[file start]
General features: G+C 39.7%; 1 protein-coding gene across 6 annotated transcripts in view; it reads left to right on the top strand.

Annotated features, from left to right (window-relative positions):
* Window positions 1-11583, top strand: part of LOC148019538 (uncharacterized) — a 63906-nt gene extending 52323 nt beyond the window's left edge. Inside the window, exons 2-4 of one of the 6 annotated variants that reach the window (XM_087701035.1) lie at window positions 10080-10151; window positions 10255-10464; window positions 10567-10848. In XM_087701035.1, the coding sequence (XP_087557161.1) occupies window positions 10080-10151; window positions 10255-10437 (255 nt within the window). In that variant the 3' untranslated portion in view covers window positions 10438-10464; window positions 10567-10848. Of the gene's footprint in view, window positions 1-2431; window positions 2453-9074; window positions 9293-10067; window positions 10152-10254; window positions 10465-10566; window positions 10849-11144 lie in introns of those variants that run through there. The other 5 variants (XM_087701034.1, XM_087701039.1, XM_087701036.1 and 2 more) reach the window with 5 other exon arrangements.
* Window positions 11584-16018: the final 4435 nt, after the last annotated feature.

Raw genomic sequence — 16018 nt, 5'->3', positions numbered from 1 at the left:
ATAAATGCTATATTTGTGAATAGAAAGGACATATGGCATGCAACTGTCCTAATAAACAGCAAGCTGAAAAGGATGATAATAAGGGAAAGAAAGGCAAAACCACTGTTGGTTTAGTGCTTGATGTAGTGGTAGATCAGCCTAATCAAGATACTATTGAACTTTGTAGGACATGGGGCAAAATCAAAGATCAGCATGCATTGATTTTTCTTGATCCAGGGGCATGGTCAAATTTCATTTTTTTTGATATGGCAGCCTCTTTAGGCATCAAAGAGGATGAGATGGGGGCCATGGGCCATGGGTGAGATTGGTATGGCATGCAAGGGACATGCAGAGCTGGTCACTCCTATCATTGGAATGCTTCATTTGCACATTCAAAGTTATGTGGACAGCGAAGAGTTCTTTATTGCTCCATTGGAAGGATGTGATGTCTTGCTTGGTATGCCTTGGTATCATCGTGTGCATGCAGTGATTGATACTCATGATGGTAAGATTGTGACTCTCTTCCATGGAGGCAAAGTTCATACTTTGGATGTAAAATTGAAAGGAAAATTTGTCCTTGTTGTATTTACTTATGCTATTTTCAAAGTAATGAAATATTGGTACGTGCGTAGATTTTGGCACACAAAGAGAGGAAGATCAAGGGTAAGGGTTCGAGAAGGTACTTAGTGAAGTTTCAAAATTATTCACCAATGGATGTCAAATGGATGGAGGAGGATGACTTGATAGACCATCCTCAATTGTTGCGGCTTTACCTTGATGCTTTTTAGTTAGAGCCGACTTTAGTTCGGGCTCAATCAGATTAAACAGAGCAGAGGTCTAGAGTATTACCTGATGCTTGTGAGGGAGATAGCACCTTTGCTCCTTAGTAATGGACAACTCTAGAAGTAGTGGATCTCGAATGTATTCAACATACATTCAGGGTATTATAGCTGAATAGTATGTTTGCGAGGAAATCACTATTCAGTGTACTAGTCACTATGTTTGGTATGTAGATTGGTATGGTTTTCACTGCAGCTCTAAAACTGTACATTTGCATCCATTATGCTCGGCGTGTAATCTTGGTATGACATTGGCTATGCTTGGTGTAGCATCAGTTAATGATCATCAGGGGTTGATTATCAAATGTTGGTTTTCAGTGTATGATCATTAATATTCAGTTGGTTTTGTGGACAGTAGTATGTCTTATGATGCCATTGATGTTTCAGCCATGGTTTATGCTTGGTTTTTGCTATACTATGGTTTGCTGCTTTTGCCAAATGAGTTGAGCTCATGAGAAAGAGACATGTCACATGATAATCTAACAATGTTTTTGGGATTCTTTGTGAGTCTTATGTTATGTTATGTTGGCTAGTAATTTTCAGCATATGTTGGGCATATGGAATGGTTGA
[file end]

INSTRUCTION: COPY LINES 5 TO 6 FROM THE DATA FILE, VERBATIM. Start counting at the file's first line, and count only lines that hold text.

Raw genomic sequence — 16018 nt, 5'->3', positions numbered from 1 at the left:
ATAAATGCTATATTTGTGAATAGAAAGGACATATGGCATGCAACTGTCCTAATAAACAGCAAGCTGAAAAGGATGATAATAAGGGAAAGAAAGGCAAAACCACTGTTGGTTTAGTGCTTGATGTAGTGGTAGATCAGCCTAATCAAGATACTATTGAACTTTGTAGGACATGGGGCAAAATCAAAGATCAGCATGCATTGATTTTTCTTGATCCAGGGGCATGGTCAAATTTCATTTTTTTTGATATGGCAGCCTCTTTAGGCATCAAAGAGGATGAGATGGGGGCCATGGGCCATGGGTGAGATTGGTATGGCATGCAAGGGACATGCAGAGCTGGTCACTCCTATCATTGGAATGCTTCATTTGCACATTCAAAGTTATGTGGACAGCGAAGAGTTCTTTATTGCTCCATTGGAAGGATGTGATGTCTTGCTTGGTATGCCTTGGTATCATCGTGTGCATGCAGTGATTGATACTCATGATGGTAAGATTGTGACTCTCTTCCATGGAGGCAAAGTTCATACTTTGGATGTAAAATTGAAAGGAAAATTTGTCCTTGTTGTATTTACTTATGCTATTTTCAAAGTAATGAAATATTGGTACGTGCGTAGATTTTGGCACACAAAGAGAGGAAGATCAAGGGTAAGGGTTCGAGAAGGTACTTAGTGAAGTTTCAAAATTATTCACCAATGGATGTCAAATGGATGGAGGAGGATGACTTGATAGACCATCCTCAATTGTTGCGGCTTTACCTTGATGCTTTTTAGTTAGAGCCGACTTTAGTTCGGGCTCAATCAGATTAAACAGAGCAGAGGTCTAGAGTATTACCTGATGCTTGTGAGGGAGATAGCACCTTTGCTCCTTAGTAATGGACAACTCTAGAAGTAGTGGATCTCGAATGTATTCAACATACATTCAGGGTATTATAGCTGAATAGTATGTTTGCGAGGAAATCACTATTCAGTGTACTAGTCACTATGTTTGGTATGTAGATTGGTATGGTTTTCACTGCAGCTCTAAAACTGTACATTTGCATCCATTATGCTCGGCGTGTAATCTTGGTATGACATTGGCTATGCTTGGTGTAGCATCAGTTAATGATCATCAGGGGTTGATTATCAAATGTTGGTTTTCAGTGTATGATCATTAATATTCAGTTGGTTTTGTGGACAGTAGTATGTCTTATGATGCCATTGATGTTTCAGCCATGGTTTATGCTTGGTTTTTGCTATACTATGGTTTGCTGCTTTTGCCAAATGAGTTGAGCTCATGAGAAAGAGACATGTCACATGATAATCTAACAATGTTTTTGGGATTCTTTGTGAGTCTTATGTTATGTTATGTTGGCTAGTAATTTTCAGCATATGTTGGGCATATGGAATGGTTGA